Sound artist John Chantler reflects on leaving behind one’s homeland | Concert Preview | Chicago Reader

Sound artist John Chantler reflects on leaving behind one’s homeland 

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click to enlarge John Cantler

John Cantler

Dawid Laskowski

While in New York in January I caught a performance by Stockholm-based sound artist John Chantler, who hunkered down behind a small table outfitted with two small analog synthesizers and a computer. The set began with pinging electronic sounds that flickered about, then gained in density, volume, and physicality as the minutes passed, eventually transforming from a pleasant ambient splatter of electronic starbursts into a punishing din that toggled between assaultive and enveloping. His recent album Which Way to Leave? (Room40) conveys that same sensation as it moves between tones that needle and throb like live wire and quiet gurgles that seem afraid to be heard. Not long after the record’s release in August, Chantler told Pitchfork’s Marc Masters and Grayson Currin that in light of the recent administration’s clampdowns on refugees and asylum seekers the relevance of his open-question album title had shifted: “The title for me increasingly signals thoughts about the trauma of this specific kind of leaving.” Chantler’s intangible electronic ’scapes—sometimes violent, sometimes serene—reflect the unpredictability that seems to be swallowing the world whole, where nothing is given and truth has become blurred. His is a pulsating and grueling onslaught that brooks no ambivalence. This is his Chicago debut.   v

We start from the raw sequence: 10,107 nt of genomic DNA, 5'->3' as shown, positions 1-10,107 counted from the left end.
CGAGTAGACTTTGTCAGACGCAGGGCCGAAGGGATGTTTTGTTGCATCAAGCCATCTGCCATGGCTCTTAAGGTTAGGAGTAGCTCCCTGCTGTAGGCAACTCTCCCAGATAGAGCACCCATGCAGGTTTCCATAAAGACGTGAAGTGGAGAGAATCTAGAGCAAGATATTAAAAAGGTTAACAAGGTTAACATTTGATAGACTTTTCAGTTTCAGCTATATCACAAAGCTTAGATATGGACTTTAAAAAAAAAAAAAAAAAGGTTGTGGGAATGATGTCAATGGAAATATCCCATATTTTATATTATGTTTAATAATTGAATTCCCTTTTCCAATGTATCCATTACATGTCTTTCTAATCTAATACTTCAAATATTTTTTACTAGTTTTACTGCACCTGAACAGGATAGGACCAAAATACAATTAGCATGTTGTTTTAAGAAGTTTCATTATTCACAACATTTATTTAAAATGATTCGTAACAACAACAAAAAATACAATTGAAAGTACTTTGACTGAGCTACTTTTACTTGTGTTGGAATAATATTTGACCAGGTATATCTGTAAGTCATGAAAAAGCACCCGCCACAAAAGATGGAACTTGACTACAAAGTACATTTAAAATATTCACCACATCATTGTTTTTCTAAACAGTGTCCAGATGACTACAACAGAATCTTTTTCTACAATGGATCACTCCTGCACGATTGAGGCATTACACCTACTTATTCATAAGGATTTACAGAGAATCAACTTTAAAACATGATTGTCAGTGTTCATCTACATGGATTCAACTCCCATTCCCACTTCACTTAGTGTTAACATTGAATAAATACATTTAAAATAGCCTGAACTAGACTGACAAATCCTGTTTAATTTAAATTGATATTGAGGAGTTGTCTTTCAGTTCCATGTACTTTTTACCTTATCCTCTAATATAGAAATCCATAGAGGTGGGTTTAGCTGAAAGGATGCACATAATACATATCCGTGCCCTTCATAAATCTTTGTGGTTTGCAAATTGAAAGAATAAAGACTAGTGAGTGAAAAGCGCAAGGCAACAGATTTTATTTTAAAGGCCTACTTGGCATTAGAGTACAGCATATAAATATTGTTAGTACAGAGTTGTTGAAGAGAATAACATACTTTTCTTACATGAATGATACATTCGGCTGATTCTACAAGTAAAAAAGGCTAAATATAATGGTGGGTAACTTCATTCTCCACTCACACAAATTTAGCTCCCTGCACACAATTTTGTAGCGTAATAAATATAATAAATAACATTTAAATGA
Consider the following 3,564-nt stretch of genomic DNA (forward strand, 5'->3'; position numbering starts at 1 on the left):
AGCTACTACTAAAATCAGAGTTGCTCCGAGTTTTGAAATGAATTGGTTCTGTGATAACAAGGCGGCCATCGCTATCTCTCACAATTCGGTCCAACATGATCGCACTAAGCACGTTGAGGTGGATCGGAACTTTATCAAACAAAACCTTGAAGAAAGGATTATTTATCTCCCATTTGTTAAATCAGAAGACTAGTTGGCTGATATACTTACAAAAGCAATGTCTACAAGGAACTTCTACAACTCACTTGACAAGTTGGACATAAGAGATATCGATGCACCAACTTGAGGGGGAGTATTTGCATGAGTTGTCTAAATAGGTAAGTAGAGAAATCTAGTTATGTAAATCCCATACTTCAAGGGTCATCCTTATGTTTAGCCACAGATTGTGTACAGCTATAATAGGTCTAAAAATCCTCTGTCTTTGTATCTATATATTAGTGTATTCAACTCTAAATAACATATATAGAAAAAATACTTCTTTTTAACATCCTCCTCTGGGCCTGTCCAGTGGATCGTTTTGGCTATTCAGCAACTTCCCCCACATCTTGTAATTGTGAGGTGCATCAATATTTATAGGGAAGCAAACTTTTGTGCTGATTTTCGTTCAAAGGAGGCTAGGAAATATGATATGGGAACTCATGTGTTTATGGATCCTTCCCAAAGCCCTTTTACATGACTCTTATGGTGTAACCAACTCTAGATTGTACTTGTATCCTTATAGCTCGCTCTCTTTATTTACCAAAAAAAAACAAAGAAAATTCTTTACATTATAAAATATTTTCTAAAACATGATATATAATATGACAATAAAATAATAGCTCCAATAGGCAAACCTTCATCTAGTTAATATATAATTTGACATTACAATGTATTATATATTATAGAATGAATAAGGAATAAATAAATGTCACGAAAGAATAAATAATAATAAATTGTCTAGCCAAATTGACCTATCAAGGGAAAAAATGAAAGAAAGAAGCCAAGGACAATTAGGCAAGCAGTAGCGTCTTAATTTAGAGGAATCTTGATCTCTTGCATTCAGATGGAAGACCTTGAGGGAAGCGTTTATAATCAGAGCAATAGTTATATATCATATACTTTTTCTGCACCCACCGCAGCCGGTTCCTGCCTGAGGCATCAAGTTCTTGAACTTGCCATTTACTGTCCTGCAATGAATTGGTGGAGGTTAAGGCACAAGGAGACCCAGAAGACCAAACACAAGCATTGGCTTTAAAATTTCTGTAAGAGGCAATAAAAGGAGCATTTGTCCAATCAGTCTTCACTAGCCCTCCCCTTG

John Chantler - Fixation-Pulse (Forest Version) from ROOM40 on Vimeo.

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